In the copending U.S. application of Robert H. Breeden et al, Ser. No. 024,058, filed Mar. 26, 1979, now U.S. Pat. No. 4,201,052, having a common assignee with the present application, there is disclosed and claimed a hydraulic system for accurately controlling the position and speed of operation of the actuators; which system is simple and easy to make and maintain; which system is unaffected by change of load pressure of various portions of the system or other actuators served by the same source; which system may not use flow from the pressure source in the case of overrunning loads on the actuators; wherein the control valves may be mounted adjacent the actuator for preventing loss of control of the load in case of malfunction in the hydraulic lines to the actuator; wherein the valves which control flow out of the actuator function to control the velocity in the case of energy generating loads, wherein the valve that controls flow into the actuator controls the velocity in the case of energy absorbing loads; wherein the valve system for each actuator can be mounted on its respective actuator and incorporates means for preventing uncontrolled lowering of the load in case of pressure failure due to breaking of the lines to the valve system; wherein the timing of operation of the valve controlling flow into the actuator and out of the actuator can be designed to accommodate the specific nature of the particular load.

It is an object of the present invention to provide a dual acting hydraulic control system having dual meter-in valves for controlling dual-acting hydraulic actuators.

Another object of the present invention is to provide a dual acting hydraulic control system having dual meter-in valves for providing control of dual-acting hydraulic actuators in a regenerative mode.

A further object of the present invention is to provide a single acting hydraulic control system for controlling single acting hydraulic actuators.

The present invention comprises a hydraulic control system for use with a hydraulic actuator, a pilot controller, and a pump. The actuator includes a movable element and a pair of openings adapted to function alternately as inlets or outlets for moving the element in opposite directions. The pilot controller supplies fluid to the system at pilot pressure and the pump supplies fluid at pump pressure to the actuator. The control system includes a line adapted for connection to each of the openings and a meter-out valve associated with each of the lines for controlling fluid flow from the actuator. The meter-out valves are each selectively pilot operated by pilot pressure from the pilot controller. A meter-in valve is positioned in each of the lines for controlling fluid flow from the pump to the actuator with each of the meter-in valves being selectively operable by pilot pressure from the pilot controller.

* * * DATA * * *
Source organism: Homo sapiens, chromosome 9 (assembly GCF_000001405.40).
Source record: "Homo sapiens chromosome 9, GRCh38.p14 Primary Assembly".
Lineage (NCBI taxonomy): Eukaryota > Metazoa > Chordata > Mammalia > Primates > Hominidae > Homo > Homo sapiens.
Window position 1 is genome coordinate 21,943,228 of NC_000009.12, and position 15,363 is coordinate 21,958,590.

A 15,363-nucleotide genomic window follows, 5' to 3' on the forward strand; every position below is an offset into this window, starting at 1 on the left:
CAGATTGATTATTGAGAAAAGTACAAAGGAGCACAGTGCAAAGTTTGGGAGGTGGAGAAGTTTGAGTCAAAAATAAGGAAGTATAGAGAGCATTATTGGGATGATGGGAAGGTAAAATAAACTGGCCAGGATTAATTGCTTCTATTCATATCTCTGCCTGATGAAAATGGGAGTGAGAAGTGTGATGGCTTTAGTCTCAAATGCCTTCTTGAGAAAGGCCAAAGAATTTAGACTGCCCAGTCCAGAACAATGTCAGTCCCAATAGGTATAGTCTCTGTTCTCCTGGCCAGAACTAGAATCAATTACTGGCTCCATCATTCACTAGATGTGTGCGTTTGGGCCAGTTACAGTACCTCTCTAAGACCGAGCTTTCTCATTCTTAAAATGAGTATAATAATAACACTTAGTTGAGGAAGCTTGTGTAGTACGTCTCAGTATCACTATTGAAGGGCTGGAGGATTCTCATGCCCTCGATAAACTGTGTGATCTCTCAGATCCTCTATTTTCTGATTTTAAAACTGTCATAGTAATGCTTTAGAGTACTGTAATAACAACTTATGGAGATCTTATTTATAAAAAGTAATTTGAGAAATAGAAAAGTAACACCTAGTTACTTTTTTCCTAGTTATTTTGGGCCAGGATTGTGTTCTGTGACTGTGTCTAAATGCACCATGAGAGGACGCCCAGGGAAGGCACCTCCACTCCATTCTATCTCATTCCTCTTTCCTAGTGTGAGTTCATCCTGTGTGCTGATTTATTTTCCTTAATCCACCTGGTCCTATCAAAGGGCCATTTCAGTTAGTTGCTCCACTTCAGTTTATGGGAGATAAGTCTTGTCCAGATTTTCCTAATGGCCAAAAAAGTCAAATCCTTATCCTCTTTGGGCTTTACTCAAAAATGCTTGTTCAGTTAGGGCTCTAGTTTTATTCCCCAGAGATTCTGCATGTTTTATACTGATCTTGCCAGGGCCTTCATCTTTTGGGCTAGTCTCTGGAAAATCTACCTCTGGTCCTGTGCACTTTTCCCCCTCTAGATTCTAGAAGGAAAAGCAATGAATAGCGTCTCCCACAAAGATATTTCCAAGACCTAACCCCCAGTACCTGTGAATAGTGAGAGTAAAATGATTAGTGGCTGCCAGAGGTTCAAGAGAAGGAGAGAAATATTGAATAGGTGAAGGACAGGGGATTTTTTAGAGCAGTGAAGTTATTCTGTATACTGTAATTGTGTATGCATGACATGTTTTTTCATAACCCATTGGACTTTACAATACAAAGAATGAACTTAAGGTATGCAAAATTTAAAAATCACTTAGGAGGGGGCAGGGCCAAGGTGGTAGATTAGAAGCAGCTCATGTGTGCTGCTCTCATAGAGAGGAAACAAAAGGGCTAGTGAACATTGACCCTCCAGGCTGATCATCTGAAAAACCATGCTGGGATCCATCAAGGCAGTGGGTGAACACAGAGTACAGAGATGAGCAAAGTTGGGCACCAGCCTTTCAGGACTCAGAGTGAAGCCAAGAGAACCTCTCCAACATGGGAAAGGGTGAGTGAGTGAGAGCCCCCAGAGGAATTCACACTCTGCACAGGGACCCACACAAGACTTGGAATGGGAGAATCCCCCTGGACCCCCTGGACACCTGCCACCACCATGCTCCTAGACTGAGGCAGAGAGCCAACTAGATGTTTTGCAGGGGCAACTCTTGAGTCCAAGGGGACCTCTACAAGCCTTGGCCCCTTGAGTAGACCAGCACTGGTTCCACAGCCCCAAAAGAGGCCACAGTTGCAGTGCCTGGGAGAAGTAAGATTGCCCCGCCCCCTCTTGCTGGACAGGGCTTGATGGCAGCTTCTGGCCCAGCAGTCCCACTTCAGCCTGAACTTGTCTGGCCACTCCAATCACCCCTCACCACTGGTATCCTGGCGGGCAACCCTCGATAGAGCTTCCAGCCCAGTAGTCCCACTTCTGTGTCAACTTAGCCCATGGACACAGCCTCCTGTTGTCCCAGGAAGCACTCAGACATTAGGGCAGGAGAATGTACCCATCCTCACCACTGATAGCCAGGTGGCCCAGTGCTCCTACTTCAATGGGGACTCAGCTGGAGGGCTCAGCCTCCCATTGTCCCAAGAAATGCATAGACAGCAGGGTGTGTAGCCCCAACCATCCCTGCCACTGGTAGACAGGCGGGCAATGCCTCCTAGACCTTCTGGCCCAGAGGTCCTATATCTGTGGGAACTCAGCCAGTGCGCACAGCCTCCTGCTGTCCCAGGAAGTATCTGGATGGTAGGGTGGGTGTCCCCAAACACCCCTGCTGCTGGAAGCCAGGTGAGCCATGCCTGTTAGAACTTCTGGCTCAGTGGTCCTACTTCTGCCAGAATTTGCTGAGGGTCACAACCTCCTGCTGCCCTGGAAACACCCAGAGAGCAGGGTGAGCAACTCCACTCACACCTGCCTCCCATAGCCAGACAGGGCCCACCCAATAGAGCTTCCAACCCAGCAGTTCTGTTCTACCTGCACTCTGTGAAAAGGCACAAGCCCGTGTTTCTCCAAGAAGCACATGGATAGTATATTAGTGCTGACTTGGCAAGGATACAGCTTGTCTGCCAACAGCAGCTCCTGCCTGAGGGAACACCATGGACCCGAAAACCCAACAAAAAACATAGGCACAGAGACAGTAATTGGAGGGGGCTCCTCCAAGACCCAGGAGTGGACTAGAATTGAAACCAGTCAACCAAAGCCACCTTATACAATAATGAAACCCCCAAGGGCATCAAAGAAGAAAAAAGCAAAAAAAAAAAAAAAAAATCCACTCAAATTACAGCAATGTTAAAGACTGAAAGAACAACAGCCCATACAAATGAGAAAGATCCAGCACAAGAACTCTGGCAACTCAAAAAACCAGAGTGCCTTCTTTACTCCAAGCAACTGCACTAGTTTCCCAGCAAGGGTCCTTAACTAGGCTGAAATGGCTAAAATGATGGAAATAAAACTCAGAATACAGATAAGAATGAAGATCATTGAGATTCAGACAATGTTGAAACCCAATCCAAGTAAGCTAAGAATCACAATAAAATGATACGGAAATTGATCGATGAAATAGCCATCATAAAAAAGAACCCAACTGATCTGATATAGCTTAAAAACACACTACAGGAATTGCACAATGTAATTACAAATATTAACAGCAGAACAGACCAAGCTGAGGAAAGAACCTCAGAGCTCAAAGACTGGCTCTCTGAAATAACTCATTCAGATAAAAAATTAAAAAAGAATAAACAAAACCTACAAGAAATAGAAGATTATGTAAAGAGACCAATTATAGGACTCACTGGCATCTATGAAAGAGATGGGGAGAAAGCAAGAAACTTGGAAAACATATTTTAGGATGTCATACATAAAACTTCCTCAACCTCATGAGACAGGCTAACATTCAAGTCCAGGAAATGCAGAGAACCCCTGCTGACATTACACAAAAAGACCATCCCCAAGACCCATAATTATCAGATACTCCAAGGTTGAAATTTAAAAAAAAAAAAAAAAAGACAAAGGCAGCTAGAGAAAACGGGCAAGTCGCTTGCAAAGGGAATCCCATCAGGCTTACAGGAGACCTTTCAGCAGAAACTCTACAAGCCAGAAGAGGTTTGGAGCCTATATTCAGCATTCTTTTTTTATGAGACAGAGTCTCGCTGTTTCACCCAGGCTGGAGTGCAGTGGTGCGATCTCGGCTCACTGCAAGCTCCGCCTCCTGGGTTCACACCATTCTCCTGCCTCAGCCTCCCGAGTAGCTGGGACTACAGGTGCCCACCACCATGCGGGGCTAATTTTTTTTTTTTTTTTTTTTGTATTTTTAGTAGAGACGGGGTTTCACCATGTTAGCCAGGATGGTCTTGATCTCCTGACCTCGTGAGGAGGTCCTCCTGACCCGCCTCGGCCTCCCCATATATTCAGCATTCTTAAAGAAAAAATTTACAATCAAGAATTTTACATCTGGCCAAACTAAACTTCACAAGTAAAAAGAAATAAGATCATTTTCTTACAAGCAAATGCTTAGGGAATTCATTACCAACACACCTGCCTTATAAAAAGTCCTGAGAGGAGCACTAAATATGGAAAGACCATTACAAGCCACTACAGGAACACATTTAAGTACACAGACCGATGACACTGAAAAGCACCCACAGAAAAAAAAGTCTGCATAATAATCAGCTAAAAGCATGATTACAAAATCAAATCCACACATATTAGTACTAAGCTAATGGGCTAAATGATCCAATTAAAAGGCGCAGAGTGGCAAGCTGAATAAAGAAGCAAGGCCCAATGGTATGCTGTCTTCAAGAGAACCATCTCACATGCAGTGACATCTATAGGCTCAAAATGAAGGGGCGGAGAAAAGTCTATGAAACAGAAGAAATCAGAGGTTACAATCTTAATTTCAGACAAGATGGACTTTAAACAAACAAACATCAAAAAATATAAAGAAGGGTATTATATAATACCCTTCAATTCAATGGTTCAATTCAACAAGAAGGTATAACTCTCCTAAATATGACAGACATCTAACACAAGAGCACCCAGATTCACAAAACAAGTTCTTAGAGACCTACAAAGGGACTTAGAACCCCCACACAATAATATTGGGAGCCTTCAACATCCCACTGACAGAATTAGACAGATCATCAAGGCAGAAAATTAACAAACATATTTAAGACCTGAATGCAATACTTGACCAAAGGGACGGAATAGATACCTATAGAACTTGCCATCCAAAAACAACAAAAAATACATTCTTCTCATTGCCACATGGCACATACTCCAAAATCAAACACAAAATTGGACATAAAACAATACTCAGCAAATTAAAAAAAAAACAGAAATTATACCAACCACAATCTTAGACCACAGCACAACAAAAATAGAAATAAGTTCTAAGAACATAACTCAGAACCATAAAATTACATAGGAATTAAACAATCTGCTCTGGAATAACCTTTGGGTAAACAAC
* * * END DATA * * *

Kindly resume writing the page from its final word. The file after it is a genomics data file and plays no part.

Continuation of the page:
In one embodiment of the present invention the actuator includes a head end and a rod end associated with each of the pair of openings and each of the lines adapted to be connected therewith having a load drop check valve associated with the head end and rod end, respectively. A means for venting the load drop check valve associated with the rod end and means for simultaneously opening the meter-in valves provide control of fluid flow to the actuator in a regenerative mode.

Another embodiment of the invention comprises a hydraulic control system for use with a hydraulic actuator having a movable element and an opening adapted to function alternately as an outlet and an inlet for moving the element. A pilot controller controls a supply of fluid at pilot pressure and a pump supplies fluid at pump pressure to the actuator. The hydraulic control system comprising a single line adapted for connection to the opening of the actuator and a single meter-out valve associated with the line for controlling flow from the opening. The meter-out valve being pilot operated by pilot pressure from the pilot controller. A single meter-in valve is positioned in the line for controlling fluid flow from the pump to the actuator with the meter-in valve being operable by pilot pressure from the pilot controller.